McLachlin and Paulson take questions on Sunday-morning TV

Video highlights of interviews with the Chief Justice and the RCMP Commissioner, plus talk about the Canada-China FIPA

Message of the day

“The Canada-China FIPA lays out clear rules for investment in China.”

Questions not answered

  • Why didn’t the government have a full public airing of the Canada-China FIPA?

Chief Justice Beverly McLachlin:

The Chief Justice of the Supreme Court, Beverley McLachlin, was on Question Period, where she said all members of the Court strive for consensus, and while they try to reduce the number of things they disagree on with a lot of back-and-forth discussion, but they do respect and value the right of dissent. McLachlin noted that our justice system faces strain by being too slow and too expensive, and that we need adequate resources, as well as more pre-trial planning to ensure that the process moves along efficiently. With regards to the 30th anniversary of the Charter of Rights and Freedoms, McLachlin said it is a fairly mature document now, and that the work of the Court is largely around nuance and fine-tuning as the major decisions have already been made.

Commissioner Bob Paulson:

On The West Block, Tom Clark spoke to RCMP commissioner Bob Paulson on the eve of his one-year anniversary on the job. Paulson said that his biggest challenge has been bringing change to the organization while reacting to the scandals that broke just before his arrival. Paulson says problems have been created by the transition from a male-dominated paramilitary force to a more modern police force operating at four levels, and that only three per cent of harassment cases are of a sexual nature. In the extended interview online, Paulson adds that he is getting a bit of pushback, which is to be expected, but that it is isolated.

Canada-China investment treaty:

With the Canada-China Foreign Investment Protection and Promotion Agreement (FIPA) coming into force in four days, Clark spoke to International Trade Minister Ed Fast about it. Fast said that this is not a market access treaty, but rather sets out clear rules for investment in China and takes the dispute resolution process out of the respective court systems and into an international tribunal. The respective governments retain full authority in areas of culture, safety and the environment, and the Chinese government can only sue once an investment has been made here and the Canadian government acts in a manner that is inconsistent or which hurts China directly.

Clark then spoke with Green Party leader Elizabeth May, who doesn’t like that this treaty is coming into force with no debate and no vote (as it is a Crown prerogative). May said her concern is that China is the larger and more powerful economic force, and because its enterprises are state-owned, it becomes the government of China taking the government of Canada to a secretive dispute resolution process for which there is no recourse. She said that she is not anti-China and that we need to trade with them, but that we don’t have to invite them to own us. In the extended interview online, she added that it’s ironic that our free-market system needs to go to communist China to get enough capital to develop the oil sands.

Over on Question Period, May noted that CSIS has said that they have security concerns about this FIPA and she wants to hear from, before she tries to stop it before it passes.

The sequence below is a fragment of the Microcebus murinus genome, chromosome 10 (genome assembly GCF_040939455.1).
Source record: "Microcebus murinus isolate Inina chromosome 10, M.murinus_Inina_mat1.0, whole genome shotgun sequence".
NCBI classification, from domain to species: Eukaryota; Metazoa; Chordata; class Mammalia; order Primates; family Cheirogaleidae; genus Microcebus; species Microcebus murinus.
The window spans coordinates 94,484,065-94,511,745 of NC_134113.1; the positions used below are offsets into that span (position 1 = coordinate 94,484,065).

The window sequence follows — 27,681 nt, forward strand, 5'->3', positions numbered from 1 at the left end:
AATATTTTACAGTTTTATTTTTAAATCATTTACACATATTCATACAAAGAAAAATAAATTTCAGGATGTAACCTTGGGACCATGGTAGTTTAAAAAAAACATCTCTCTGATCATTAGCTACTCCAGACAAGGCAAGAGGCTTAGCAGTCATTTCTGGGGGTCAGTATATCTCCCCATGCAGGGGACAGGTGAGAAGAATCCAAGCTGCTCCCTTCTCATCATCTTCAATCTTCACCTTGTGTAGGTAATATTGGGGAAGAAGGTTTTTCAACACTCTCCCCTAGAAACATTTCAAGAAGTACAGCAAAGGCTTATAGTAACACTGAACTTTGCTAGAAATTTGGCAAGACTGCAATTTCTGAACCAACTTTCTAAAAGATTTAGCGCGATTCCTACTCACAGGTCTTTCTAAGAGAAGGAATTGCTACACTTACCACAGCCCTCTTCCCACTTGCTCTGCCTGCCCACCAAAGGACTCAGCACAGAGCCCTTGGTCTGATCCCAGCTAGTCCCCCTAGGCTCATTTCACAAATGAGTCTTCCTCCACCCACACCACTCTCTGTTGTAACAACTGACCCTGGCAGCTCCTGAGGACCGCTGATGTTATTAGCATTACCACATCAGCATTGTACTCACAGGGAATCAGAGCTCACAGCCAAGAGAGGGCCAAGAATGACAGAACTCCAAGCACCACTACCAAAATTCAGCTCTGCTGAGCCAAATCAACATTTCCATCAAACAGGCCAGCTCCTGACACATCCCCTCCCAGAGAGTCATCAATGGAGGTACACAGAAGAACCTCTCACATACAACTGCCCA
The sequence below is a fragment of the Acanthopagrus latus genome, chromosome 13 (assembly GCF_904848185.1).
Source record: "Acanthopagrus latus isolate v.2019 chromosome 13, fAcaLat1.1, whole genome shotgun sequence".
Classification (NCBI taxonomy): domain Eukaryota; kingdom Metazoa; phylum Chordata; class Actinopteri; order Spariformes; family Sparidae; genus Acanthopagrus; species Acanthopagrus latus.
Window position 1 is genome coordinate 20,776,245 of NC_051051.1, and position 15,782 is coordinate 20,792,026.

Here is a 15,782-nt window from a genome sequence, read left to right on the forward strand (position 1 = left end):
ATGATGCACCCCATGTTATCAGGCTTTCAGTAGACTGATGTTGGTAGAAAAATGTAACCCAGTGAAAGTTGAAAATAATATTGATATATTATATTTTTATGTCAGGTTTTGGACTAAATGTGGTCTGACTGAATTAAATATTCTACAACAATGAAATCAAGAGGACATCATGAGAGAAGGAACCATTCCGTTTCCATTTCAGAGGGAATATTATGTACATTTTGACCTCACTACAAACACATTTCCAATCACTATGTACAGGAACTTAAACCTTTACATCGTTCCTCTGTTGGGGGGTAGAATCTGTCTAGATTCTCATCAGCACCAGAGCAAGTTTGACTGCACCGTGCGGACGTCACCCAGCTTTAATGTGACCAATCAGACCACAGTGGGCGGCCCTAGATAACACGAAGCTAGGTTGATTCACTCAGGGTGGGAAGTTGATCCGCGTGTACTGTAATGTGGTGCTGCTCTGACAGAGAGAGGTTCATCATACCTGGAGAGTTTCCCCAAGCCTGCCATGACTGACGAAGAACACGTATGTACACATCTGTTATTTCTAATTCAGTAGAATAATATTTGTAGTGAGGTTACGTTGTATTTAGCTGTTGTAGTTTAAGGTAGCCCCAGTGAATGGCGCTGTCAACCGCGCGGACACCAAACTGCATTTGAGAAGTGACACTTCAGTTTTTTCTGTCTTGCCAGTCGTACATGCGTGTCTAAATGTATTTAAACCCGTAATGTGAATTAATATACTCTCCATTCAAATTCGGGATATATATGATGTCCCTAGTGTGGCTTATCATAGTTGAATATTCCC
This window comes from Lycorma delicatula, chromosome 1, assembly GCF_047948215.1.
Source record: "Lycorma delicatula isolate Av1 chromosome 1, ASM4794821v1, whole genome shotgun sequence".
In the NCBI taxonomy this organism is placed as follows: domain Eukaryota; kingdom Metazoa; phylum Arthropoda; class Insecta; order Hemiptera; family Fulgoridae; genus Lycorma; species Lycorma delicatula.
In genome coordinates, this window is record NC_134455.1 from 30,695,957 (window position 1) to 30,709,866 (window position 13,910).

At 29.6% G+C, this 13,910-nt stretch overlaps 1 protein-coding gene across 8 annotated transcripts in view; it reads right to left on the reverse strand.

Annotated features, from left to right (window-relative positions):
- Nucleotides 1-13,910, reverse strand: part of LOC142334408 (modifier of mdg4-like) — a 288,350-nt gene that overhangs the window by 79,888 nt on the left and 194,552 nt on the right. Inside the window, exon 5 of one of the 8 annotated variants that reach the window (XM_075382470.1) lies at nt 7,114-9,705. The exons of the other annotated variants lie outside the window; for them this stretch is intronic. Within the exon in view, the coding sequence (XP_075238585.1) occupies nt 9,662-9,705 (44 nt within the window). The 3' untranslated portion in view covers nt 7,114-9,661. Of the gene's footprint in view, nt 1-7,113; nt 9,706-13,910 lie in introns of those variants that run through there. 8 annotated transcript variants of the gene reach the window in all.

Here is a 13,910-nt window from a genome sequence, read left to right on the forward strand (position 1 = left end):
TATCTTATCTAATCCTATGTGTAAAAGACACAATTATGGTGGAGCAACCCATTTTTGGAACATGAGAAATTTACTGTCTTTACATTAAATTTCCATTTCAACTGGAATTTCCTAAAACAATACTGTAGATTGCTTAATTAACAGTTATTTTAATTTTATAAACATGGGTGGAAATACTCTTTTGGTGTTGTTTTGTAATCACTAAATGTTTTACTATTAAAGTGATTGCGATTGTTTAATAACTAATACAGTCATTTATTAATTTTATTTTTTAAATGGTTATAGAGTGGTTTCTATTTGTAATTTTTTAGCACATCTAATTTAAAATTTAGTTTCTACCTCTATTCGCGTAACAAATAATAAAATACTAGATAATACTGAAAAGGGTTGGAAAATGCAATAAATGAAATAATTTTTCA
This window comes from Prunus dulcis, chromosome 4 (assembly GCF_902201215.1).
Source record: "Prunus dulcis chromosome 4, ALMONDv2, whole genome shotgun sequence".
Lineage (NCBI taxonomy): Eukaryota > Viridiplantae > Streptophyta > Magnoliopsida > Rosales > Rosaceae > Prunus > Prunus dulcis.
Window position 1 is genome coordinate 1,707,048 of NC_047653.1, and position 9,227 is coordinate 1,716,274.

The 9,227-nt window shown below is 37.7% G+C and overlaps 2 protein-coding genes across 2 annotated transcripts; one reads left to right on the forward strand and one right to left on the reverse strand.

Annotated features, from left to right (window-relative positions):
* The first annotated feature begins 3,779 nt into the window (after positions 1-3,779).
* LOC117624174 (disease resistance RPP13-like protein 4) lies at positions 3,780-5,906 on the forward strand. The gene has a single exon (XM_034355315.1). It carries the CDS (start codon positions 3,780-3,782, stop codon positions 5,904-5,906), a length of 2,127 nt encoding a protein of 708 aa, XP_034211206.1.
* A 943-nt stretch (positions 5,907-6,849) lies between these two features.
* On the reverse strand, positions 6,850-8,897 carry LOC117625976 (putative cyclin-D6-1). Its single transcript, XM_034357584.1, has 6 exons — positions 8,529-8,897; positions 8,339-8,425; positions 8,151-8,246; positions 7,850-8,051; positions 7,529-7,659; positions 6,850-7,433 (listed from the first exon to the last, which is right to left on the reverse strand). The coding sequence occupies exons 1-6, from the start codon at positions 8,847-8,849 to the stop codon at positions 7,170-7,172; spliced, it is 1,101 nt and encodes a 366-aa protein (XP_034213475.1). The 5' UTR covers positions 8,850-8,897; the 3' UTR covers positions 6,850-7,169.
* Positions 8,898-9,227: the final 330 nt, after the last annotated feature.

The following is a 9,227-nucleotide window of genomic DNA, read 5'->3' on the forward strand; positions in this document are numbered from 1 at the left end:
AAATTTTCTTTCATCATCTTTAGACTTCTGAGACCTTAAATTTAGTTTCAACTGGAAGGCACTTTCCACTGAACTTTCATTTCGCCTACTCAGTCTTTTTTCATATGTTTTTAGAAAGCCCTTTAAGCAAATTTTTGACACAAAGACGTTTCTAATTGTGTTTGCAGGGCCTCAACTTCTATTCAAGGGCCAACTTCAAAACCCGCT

Fast was also on Question Period, where he added that the FIPA gives Canadian investors more confidence when investing in China because of their opaque legal system, as this provides a more clear set of rules. Fast said that it’s not true that it protects Chinese workers more than Canadian ones, but that the FIPA is fully reciprocal. On the European Free Trade Agreement, Fast said that they are having intense, focused discussions on the remaining basket of issues.

When CTV QP’s The Scrum weighed in, Craig Oliver said that this treaty could be as big as the Canada-US Free Trade Agreement, but that we spent a year debating that treaty, and even went to an election over it. John Ivison said that while it’s not a perfect deal, the trade imbalance is actually a reason for doing it, and while the secret dispute resolution process is a concern, many of the fears over the billion dollar lawsuits will likely prove to be false. He added that once the Nexen deal is take care of, exploratory talks on a free-trade agreement with China will likely begin. While Gloria Galloway said that some experts have said it could be a constitutional issue if the provinces have to pay huge penalties, Tonda MacCharles disputed that because this treaty is a federal responsibility with no sign-off for the provinces. MacCharles did wonder why this didn’t get a bigger public airing than it did.

Etobicoke Centre decision:

CTV QP’s The Scrum also spoke about the Supreme Court decision on Etobicoke Centre, where Ivison noted that two of the four judges in the majority were Liberal appointees, so there were no partisan lines on the judgement. He also noted that in the future, any overturning of an election decision will have to be on a substantive rather than a procedural ground. MacCharles said that the Court set a high bar of proof to make it harder to contest an outcome after this, but added that the focus on the right to vote means any attempt to interfere with that right will be more heavily frowned upon. Galloway said that there are mistakes in every election, and if you allow those human errors to affect every result, it would make running any election extremely onerous.




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McLachlin and Paulson take questions on Sunday-morning TV

  1. I don’t understand the constant nonsense we get about how we should ALL have a say in trade negotiations. Absurd.

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